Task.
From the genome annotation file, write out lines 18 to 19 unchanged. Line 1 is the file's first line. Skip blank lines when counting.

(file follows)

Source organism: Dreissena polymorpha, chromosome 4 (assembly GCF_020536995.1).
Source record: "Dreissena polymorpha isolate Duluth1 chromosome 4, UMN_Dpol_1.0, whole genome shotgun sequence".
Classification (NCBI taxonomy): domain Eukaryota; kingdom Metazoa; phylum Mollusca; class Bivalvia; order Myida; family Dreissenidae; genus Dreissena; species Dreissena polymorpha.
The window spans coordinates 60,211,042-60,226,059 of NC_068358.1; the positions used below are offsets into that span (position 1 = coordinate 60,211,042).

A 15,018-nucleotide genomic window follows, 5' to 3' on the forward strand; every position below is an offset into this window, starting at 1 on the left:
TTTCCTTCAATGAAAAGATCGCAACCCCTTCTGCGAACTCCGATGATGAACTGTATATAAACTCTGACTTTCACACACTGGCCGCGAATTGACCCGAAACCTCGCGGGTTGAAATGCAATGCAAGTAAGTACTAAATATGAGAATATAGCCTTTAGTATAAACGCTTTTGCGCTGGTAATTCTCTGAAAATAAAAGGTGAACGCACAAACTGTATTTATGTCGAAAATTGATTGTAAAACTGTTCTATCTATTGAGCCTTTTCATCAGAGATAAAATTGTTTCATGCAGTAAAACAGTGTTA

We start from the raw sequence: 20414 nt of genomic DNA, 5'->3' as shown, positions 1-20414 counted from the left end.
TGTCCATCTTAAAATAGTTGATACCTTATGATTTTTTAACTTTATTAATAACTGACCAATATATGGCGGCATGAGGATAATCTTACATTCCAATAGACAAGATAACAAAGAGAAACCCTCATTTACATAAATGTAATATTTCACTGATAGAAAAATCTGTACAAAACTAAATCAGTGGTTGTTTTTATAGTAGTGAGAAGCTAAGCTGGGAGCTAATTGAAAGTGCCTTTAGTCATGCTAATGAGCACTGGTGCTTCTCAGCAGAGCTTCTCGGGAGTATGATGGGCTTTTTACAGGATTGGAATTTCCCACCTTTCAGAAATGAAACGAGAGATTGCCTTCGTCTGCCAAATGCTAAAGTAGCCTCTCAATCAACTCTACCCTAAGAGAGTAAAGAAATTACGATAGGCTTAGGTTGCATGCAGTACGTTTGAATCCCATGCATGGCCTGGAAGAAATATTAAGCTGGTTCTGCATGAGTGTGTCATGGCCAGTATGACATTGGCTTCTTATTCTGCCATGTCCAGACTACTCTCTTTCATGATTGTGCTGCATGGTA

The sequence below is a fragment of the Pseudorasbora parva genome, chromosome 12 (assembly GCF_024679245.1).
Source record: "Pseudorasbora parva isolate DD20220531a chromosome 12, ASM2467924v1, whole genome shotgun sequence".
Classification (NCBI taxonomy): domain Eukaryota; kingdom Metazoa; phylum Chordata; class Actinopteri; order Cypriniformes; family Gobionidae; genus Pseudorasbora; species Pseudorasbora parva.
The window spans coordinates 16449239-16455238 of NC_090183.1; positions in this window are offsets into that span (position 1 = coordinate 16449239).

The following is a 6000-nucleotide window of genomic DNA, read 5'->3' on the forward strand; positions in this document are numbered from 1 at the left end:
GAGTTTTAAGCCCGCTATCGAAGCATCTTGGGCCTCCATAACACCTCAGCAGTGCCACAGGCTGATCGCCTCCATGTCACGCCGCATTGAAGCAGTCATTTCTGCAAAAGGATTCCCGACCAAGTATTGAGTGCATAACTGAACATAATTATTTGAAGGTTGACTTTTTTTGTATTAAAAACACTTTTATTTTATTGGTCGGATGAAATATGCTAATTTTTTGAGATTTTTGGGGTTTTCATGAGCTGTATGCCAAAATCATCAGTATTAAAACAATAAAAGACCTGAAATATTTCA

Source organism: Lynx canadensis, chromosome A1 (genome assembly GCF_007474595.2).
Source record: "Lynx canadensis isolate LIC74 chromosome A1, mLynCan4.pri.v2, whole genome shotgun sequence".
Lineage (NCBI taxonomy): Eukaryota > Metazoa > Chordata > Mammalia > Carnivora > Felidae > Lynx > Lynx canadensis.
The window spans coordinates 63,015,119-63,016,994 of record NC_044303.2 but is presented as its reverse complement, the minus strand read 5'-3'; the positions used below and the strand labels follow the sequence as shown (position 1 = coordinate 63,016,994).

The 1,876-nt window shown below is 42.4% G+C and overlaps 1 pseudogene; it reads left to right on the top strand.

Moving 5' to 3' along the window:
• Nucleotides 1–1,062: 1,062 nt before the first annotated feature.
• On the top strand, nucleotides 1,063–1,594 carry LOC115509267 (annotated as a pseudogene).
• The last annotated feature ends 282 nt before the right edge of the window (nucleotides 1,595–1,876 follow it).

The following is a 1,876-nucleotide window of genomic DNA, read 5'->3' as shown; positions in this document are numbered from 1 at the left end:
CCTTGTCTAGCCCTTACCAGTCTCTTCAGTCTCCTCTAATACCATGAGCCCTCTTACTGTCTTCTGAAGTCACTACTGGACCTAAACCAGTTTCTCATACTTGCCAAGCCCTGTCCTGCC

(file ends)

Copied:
The window spans coordinates 63,015,119-63,016,994 of record NC_044303.2 but is presented as its reverse complement, the minus strand read 5'-3'; the positions used below and the strand labels follow the sequence as shown (position 1 = coordinate 63,016,994).

The 1,876-nt window shown below is 42.4% G+C and overlaps 1 pseudogene; it reads left to right on the top strand.